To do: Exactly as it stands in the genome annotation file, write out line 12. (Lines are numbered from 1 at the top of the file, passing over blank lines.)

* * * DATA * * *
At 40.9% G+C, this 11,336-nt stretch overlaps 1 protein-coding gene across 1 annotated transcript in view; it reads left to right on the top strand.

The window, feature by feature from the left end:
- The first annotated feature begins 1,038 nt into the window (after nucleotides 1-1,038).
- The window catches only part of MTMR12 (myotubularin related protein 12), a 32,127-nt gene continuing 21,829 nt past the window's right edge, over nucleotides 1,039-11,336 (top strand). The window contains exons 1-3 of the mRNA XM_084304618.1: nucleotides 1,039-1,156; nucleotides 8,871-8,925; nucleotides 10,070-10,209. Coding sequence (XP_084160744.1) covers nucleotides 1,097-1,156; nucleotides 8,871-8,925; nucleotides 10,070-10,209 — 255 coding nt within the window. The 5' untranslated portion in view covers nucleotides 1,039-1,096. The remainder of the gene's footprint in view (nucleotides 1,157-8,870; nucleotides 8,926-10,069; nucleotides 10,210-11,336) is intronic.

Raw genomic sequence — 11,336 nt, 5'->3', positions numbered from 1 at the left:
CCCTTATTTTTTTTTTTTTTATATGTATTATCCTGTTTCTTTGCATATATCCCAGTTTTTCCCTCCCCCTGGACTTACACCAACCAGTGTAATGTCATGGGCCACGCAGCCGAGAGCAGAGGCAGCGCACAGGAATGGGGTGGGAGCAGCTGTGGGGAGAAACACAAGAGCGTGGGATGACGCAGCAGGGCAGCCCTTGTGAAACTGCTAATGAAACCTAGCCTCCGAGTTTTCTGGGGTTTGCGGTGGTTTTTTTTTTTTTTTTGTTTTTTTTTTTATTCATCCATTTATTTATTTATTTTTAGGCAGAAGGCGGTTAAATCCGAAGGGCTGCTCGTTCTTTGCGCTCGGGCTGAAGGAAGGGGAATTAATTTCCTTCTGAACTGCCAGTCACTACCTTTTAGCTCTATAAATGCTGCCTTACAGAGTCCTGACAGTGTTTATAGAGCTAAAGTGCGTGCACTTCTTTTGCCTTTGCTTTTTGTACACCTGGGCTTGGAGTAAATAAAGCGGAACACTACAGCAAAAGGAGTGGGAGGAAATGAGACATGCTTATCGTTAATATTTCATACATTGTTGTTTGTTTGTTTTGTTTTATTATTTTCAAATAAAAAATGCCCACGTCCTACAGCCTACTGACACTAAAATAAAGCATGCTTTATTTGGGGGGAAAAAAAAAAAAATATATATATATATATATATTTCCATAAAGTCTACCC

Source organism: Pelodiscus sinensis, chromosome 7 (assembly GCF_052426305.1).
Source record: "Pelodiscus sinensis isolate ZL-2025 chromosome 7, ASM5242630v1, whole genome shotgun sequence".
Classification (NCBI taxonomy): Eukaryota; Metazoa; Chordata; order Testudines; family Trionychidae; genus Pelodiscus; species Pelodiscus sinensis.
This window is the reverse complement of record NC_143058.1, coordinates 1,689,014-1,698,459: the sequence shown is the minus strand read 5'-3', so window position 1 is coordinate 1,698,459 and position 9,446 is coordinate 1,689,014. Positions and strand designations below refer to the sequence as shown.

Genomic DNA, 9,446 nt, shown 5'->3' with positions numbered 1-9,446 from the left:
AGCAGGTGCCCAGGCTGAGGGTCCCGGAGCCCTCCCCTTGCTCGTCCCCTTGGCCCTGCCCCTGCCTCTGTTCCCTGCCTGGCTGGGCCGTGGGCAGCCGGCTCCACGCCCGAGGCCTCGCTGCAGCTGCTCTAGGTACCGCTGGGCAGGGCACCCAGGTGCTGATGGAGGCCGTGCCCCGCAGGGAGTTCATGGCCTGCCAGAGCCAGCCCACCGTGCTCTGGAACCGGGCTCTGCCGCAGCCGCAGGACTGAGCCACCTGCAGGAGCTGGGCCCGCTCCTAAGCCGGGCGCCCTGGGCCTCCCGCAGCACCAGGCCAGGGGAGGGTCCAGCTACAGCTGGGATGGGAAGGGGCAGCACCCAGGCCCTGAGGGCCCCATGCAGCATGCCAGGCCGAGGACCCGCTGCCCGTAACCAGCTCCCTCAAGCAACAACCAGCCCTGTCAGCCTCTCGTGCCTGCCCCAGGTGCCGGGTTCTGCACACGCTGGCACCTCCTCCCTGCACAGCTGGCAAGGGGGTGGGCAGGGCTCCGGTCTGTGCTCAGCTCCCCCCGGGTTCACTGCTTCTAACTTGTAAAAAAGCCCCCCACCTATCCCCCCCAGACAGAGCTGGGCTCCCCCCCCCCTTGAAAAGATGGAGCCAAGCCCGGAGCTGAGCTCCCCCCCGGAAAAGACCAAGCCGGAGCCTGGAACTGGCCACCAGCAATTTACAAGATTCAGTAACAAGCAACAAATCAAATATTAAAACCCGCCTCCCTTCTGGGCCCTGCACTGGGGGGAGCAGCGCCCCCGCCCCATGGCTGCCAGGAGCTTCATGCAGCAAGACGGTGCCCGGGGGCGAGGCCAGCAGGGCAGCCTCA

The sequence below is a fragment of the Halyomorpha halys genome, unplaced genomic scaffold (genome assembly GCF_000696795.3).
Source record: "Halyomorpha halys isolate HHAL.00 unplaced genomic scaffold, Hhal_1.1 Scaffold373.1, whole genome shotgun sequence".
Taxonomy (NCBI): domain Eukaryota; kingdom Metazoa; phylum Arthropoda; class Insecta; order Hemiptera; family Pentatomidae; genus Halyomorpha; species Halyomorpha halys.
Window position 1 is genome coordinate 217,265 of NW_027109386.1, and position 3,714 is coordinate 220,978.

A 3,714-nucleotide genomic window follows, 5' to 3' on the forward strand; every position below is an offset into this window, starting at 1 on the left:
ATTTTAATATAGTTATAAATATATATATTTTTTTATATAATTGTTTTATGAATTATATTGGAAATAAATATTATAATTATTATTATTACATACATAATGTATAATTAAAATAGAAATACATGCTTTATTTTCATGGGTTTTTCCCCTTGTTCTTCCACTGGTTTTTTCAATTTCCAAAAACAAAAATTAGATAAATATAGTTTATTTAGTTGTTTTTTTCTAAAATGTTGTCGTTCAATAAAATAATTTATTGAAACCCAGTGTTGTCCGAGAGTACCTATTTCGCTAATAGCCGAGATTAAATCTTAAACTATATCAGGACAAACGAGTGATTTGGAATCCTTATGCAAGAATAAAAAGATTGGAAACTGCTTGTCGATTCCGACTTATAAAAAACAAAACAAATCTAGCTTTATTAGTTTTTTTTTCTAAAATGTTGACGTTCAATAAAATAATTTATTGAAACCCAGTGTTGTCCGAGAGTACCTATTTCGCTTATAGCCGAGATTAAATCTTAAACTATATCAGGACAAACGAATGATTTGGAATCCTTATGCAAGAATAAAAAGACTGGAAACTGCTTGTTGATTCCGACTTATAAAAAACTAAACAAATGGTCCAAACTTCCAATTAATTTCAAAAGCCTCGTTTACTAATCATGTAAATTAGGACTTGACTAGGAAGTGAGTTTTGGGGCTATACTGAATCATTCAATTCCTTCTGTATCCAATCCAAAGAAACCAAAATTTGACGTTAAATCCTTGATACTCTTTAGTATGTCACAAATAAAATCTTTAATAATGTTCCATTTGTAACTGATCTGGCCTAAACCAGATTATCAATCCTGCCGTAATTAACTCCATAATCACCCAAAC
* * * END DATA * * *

AGCAGGTGCCCAGGCTGAGGGTCCCGGAGCCCTCCCCTTGCTCGTCCCCTTGGCCCTGCCCCTGCCTCTGTTCCCTGCCTGGCTGGGCCGTGGGCAGCCGGCTCCACGCCCGAGGCCTCGCTGCAGCTGCTCTAGGTACCGCTGGGCAGGGCACCCAGGTGCTGATGGAGGCCGTGCCCCGCAGGGAGTTCATGGCCTGCCAGAGCCAGCCCACCGTGCTCTGGAACCGGGCTCTGCCGCAGCCGCAGGACTGAGCCACCTGCAGGAGCTGGGCCCGCTCCTAAGCCGGGCGCCCTGGGCCTCCCGCAGCACCAGGCCAGGGGAGGGTCCAGCTACAGCTGGGATGGGAAGGGGCAGCACCCAGGCCCTGAGGGCCCCATGCAGCATGCCAGGCCGAGGACCCGCTGCCCGTAACCAGCTCCCTCAAGCAACAACCAGCCCTGTCAGCCTCTCGTGCCTGCCCCAGGTGCCGGGTTCTGCACACGCTGGCACCTCCTCCCTGCACAGCTGGCAAGGGGGTGGGCAGGGCTCCGGTCTGTGCTCAGCTCCCCCCGGGTTCACTGCTTCTAACTTGTAAAAAAGCCCCCCACCTATCCCCCCCAGACAGAGCTGGGCTCCCCCCCCCCTTGAAAAGATGGAGCCAAGCCCGGAGCTGAGCTCCCCCCCGGAAAAGACCAAGCCGGAGCCTGGAACTGGCCACCAGCAATTTACAAGATTCAGTAACAAGCAACAAATCAAATATTAAAACCCGCCTCCCTTCTGGGCCCTGCACTGGGGGGAGCAGCGCCCCCGCCCCATGGCTGCCAGGAGCTTCATGCAGCAAGACGGTGCCCGGGGGCGAGGCCAGCAGGGCAGCCTCA